Monday, September 26, 2005

Homecoming by Natasha Radojcic

This 2002 novel is a stunner. It’s the story of Halid, a Muslim soldier, injured and traumatized by fighting in Sarajevo; he returns to his village (which has not suffered much visible damage) but cannot quite bring himself to knock on his mother’s door. It’s village life, though, so as he runs into a gypsy boy (a son of the local arms smuggler), an old friend, the baker, the town Jew and sage, it’s quickly clear that his mother has heard, from more than one source, that he is back. Still, in this world where women—especially widows—keep to their homes and observe social customs with great fidelity, Halid knows that she will not seek him.

Like Mrs. Dalloway and Rebecca West’s The Return of the Soldier, Homecoming tells the story of the reverberations of war, its after effects, its lingering injuries, and the havoc it wreaks on women’s lives. Radojcic’s treatment of the women characters here is fascinating: there are whores and widows, a gypsy child bride and a lost love and we see them all through Halid’s sensitive but unsentimental and patriarchal gaze. This means that, more than West or Woolf, Radojcic is crude the way that men are when, together, they flirt with a woman or assess her looks. At the same time, her description of how the hardship of war has ruined his love’s beauty emerges out of grief, not a cold-blooded judgment of a woman’s lost worth.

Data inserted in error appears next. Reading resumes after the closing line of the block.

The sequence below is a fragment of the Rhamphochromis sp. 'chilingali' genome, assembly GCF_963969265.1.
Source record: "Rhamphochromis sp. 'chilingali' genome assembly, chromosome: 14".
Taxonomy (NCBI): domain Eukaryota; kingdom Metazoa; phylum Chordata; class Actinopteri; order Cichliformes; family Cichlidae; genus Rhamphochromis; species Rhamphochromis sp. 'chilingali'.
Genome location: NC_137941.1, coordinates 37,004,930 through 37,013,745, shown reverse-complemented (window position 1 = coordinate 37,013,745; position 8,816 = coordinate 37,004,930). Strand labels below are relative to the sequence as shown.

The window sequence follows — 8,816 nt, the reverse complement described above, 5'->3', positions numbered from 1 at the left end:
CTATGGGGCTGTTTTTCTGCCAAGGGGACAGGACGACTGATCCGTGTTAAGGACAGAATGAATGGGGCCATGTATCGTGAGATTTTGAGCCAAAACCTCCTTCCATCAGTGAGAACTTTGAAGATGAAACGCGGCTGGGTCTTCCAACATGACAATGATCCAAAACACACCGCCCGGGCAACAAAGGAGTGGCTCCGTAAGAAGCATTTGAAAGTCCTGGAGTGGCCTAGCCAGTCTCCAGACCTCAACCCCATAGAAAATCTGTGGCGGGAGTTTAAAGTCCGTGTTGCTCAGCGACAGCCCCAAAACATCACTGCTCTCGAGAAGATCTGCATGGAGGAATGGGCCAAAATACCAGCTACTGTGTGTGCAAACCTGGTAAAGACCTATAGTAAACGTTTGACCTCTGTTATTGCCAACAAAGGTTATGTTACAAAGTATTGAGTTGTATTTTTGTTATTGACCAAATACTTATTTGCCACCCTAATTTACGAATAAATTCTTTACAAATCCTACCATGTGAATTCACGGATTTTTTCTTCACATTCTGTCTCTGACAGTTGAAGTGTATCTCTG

It’s difficult to talk about this book without spoiling it and I won’t because you should read it: it’s short and really great. I think it’s worthy of being compared to books like Barker’s WWI trilogy, Woolf, or West (I know the WWI canon best). It’s also clearly deeply indebted to Gabriel Garcia Marquez. He’s Natasha’s favorite & his influence lies clearly on this book. Usually that means something almost kitschy: suddenly old men with wings start showing up in her work, too, but here, it has more to do with an affectionate and intense understanding of how gossip works, of village life and its incredibly complex permutations. Thus, in Homecoming, Muslims, Christian Serbs, Jews, and Gypsies all interact and know each other and treat each other with love, suspicion or wary respect based on some combination of stereotypes, political facts, and individual character. This seems akin to the way that people treat, say, priests in Garcia Marquez: being a priest means something in Colombia, but it does not mean only one thing and everyone in the village knows which priest is greedy, which lovingly dedicated to the poor, which cannot hold his liquor and which can, who is smart, who doesn't know Latin, etc. I would say that the final chapter is a bit too indebted to Chronicle of a Death Foretold but that is a quibble with an otherwise totally terrific book. I’m going off to get my hands on her memoir-novel, You Don’t Have to Live Here, too. But I promised my mom I’d read The Summer Guest next. And then, there’s Laila Lalami’s new book, Hope and Other Dangerous Pursuits: that’s beckoning, too.

You can hear a great interview with Radojcic on WNYC’s Leonard Lopate show here (scroll down).

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